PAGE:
Table 1

The deviation Δ of each patch under each illuminant with respect to the reference plane PR (given in millimeters).

Patch ColorDarkNight 1DaylightCoolWhiteUVU30DarkNight 2Horizon
Dark skin1.210.961.
Light skin0.650.750.640.550.500.46247.42
Blue sky0.530.540.650.570.570.3355.57
Blue flower0.420.690.430.530.600.42226.77
Bluish green0.311.320.440.500.690.362.37
Purplish blue0.580.590.650.540.650.703.00
Moderate red0.580.610.580.480.710.60105.70
Yellow green0.450.560.590.460.700.489.41
Orange yellow0.451.710.600.440.860.50118.85
White 9.51.1723.2416.141.1312.131.23232.39
Neutral 80.431.310.600.410.860.599.79
Neutral 50.460.450.530.450.590.792.33
Neutral 3.50.900.840.890.820.950.953.39
Black 22.851.882.343.

We have observed that the illuminant more or less influences the range accuracy depending on the original color. As we can see in Table 1, the daylight illuminant creates a small deviation Δ equal to 0.44mm for the neutral 6.3 patch and a large deviation equal to 23.24mm for the white 9.5 patch. We have also observed that the deviation range varies with the illuminant. For instance, the dark night 1 illuminant induces a range of 2.56mm from 0.29mm for the neutral 6.3 patch to 2.85mm for the black 2 patch, the horizon illuminant induces a huge range of 246.13mm from 1.29mm for the neutral 6.3 patch to 247.42mm under the light skin patch, and the cool white illuminant implies a range of 15.71mm from 0.43mm for the blue flower patch to 16.14mm for the white 9.5 patch.

In addition, we also have observed that a systematic error appears for certain colors under certain illuminants as shown in Fig. 1. We denote by systematic error the repetitive wavy effect that we can see in Fig. 1b along the patch surface, which is a distinct contrast to the quasi-flat appearance of the same colored patch under a different illuminant in Fig. 1a. This error seems to come from the projected pattern itself and to be dependent on the color but more statistical studies are necessary to be conclusive. However, this phenomenon can be physically explained with the response model of the digital camera given in Eq. 2. This equation represents the digital camera response rni,j for each channel n (in our case, the three red-green-blue channels) at the pixel (i,j) with respect to the spectral power distribution (how a light source is distributed across the different wavelengths) E(λ) , the surface reflectance (amount of light reflected by a surface) Si,j(λ) at the pixel (i,j) and the spectral sensitivity of the sensor (sensor sensitivity with respect to wavelength) Rn(λ) over the visible spectrum Λ . In our study case, the spectral power distribution, Eq. 3, is composed of two components: the illuminant spectral power distribution EI(λ) and the projector spectral power distribution EP(λ)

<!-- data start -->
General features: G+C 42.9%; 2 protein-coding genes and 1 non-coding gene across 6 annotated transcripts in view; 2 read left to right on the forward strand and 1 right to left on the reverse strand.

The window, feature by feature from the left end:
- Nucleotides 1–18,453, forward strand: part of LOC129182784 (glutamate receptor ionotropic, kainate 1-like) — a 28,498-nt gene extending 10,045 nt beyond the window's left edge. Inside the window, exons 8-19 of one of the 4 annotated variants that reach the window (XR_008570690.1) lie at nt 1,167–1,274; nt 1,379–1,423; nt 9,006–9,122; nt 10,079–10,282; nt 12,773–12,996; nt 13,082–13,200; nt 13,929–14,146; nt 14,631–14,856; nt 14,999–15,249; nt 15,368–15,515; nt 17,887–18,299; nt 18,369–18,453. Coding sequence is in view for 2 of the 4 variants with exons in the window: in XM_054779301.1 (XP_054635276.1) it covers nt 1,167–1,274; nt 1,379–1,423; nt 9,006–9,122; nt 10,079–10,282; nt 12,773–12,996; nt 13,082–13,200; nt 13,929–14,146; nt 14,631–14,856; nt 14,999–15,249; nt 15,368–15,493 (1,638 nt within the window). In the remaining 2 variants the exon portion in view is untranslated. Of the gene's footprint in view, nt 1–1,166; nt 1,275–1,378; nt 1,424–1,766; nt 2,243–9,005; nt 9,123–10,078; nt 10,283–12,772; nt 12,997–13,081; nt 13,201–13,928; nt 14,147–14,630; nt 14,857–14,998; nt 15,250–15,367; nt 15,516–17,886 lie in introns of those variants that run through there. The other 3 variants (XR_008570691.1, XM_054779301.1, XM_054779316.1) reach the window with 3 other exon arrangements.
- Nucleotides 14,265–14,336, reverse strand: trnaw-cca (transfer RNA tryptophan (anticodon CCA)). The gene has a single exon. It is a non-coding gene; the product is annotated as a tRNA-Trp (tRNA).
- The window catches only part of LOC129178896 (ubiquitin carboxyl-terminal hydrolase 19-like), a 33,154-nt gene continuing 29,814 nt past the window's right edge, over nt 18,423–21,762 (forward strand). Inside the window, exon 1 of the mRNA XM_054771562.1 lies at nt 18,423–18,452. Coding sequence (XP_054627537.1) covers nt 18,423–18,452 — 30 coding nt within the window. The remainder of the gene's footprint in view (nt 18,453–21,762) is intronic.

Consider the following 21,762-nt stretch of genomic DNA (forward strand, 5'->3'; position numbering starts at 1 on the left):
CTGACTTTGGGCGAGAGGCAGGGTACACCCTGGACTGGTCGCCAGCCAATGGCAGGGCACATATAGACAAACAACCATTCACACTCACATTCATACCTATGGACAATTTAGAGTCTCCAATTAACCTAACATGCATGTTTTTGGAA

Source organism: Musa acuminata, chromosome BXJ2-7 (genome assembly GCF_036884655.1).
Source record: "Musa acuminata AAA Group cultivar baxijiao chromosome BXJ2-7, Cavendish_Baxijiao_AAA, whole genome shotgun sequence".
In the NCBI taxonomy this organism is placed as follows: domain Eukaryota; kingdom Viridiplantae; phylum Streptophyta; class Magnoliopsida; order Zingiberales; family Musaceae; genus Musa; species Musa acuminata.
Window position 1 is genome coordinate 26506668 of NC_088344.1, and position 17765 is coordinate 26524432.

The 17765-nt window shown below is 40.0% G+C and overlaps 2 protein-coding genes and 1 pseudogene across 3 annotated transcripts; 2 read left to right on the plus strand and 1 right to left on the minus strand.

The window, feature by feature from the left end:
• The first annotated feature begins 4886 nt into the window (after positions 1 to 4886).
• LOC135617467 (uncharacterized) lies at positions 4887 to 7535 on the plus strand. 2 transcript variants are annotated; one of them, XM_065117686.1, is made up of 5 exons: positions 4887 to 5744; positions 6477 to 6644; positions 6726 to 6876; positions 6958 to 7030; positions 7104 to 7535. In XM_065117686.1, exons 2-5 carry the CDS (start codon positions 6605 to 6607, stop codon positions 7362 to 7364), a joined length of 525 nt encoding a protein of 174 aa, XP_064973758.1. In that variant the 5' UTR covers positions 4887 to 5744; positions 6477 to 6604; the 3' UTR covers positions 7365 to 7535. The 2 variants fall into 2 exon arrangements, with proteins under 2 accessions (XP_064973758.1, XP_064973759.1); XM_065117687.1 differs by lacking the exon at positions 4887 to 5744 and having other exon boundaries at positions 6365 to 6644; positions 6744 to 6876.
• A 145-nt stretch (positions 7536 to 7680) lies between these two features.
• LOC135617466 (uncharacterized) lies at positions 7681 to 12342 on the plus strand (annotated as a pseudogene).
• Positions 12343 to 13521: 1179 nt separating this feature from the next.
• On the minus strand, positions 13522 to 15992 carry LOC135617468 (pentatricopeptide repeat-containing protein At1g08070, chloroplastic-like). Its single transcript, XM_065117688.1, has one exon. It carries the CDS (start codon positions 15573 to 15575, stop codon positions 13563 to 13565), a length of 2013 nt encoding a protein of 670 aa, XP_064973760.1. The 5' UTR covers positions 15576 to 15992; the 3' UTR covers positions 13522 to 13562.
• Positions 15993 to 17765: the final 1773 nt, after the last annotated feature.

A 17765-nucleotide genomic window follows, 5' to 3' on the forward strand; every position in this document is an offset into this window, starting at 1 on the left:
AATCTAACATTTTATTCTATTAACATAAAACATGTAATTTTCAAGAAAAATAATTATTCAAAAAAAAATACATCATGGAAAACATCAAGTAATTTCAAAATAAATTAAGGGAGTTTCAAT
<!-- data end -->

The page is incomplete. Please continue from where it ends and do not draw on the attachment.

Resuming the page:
As long as a scanner uses only one wavelength to reconstruct the 3D information, E(λ) is the same for each pixel under the illuminant. This case study had been investigated by Clark and Robson.6 When different wavelengths are projected or, in our case, vertical stripes of different gray level, E(λ) nonlinearly varies with each pixel column. The correspondence between the wavelength λk and the angle θk is no longer the same as the manufacturer calibration. Therefore, the computation of the depth information D , the distance between a point on the object surface and the sensor, is no longer accurate. For instance, D is computed with Eq. 4, which is used for standard triangulation


To summarize, a false correspondence between the wavelength λk and the angle θk leads to a wrong computation of the depth information D .


Conclusion and Future Work

In this letter, we have shown that, illumination exhibits a strong influence on range accuracy from structured light, in addition to its well-known influence on color accuracy, scanners. We have statistically evaluated the orientation of the Macbeth ColorChecker with respect to the scanner to estimate the range accuracy as the deviation Δ . We have proposed a physical explanation for the systematic error we have observed from some colored patches. Future work will investigate this systematic error in more detail to define eventual reduction or elimination actions.


This work is supported by the University Research Program in Robotics under Grant No. DOE-DE-FG52-2004NA25589 and by the DOD/RDECOM/NAC/ARC Program under Grant No. W56HZV-04-2-2001.


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Sophie Voisin, Sebti Foufou, Frédéric Truchetet, David L. Page, Mongi A. Abidi, "Study of ambient light influence for three-dimensional scanners based on structured light," Optical Engineering 46(3), 030502 (1 March 2007). http://dx.doi.org/10.1117/1.2717126

3D scanning


Structured light

Laser scanners

Error analysis